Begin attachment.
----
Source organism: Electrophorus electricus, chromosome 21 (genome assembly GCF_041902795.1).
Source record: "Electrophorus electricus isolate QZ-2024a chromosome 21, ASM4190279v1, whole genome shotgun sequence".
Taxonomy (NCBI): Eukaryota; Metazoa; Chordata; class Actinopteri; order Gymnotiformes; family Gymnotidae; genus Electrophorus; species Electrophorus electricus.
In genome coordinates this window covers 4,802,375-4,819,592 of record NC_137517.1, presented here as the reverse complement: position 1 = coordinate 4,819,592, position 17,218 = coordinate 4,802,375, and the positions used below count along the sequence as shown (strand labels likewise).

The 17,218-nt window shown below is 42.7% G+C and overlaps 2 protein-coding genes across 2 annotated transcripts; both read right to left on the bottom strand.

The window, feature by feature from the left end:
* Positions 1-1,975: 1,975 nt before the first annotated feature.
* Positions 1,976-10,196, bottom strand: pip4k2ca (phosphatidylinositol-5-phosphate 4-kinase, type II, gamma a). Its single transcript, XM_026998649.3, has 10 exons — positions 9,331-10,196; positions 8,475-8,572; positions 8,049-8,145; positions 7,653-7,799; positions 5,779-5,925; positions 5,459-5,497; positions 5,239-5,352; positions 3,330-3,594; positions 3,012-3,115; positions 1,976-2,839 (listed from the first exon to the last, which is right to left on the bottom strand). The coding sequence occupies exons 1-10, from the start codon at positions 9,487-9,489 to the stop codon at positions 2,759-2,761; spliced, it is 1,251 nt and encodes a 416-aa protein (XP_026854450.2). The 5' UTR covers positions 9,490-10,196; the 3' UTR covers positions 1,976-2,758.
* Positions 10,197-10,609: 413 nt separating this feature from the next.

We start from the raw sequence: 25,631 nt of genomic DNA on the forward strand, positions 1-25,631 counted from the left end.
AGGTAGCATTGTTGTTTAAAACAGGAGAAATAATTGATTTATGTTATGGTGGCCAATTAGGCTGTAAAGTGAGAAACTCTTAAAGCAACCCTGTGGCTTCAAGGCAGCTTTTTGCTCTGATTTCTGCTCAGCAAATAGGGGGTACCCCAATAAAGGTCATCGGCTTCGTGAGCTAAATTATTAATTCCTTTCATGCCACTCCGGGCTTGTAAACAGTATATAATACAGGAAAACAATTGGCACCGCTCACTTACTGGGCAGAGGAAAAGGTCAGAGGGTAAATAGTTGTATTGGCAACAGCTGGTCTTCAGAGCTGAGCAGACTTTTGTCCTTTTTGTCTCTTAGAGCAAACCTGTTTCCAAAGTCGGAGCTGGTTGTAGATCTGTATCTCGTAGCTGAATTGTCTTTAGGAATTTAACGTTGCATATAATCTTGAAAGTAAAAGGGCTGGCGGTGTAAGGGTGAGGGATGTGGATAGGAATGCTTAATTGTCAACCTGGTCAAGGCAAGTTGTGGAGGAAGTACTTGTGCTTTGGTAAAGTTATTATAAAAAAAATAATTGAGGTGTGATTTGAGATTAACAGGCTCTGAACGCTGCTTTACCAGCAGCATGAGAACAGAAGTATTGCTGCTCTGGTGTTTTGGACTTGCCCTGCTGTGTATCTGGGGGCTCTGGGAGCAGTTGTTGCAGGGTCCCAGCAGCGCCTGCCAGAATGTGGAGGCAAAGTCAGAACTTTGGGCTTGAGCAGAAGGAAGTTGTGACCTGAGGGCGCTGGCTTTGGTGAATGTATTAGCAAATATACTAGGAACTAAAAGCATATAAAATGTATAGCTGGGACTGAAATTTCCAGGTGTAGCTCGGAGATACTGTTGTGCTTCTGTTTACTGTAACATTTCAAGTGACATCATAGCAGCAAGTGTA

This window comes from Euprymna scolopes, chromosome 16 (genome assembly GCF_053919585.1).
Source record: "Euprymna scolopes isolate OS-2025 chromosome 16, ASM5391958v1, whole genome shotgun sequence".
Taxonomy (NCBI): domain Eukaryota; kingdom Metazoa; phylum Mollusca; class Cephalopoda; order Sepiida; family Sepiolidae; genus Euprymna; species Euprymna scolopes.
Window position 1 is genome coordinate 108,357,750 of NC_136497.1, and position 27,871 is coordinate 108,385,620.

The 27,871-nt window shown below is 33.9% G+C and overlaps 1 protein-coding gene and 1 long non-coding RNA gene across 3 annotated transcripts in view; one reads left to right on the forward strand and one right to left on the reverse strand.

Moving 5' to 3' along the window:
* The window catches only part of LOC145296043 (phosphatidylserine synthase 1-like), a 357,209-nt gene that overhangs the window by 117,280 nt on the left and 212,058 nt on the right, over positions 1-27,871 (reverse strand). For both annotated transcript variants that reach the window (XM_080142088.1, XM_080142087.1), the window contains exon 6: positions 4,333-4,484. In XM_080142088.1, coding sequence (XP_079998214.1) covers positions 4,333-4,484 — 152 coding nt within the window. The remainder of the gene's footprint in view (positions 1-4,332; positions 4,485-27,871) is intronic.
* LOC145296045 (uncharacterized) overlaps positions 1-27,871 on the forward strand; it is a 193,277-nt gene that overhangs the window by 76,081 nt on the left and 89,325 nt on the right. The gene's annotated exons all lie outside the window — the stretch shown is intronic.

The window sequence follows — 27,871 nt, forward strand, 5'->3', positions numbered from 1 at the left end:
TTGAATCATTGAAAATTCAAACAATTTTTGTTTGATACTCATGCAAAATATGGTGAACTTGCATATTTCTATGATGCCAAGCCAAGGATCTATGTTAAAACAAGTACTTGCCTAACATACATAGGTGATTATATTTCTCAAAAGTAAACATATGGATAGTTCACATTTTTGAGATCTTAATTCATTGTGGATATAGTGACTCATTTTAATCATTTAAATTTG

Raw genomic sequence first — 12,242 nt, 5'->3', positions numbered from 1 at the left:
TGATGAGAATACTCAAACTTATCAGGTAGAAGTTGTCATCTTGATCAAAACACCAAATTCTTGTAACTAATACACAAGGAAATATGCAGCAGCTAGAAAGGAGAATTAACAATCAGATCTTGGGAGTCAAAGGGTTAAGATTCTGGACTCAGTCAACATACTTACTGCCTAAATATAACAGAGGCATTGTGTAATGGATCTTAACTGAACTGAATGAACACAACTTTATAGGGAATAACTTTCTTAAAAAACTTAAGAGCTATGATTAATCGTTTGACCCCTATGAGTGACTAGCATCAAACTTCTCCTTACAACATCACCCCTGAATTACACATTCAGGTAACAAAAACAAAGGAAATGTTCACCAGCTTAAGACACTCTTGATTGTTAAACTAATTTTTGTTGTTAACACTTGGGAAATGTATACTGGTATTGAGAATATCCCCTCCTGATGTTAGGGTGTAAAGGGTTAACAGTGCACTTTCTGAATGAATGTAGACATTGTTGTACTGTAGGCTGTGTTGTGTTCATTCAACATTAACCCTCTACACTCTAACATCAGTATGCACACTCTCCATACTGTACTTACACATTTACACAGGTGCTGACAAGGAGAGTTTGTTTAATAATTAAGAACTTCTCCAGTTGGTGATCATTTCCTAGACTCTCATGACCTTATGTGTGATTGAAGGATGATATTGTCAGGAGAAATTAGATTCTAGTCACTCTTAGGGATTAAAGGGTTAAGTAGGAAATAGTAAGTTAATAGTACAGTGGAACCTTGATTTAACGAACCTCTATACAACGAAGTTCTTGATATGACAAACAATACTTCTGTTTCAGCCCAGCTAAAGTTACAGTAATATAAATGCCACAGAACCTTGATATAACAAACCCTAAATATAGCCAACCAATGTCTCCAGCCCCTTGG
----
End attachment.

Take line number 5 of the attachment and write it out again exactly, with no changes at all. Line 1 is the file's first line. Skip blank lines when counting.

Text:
The 17,218-nt window shown below is 42.7% G+C and overlaps 2 protein-coding genes across 2 annotated transcripts; both read right to left on the bottom strand.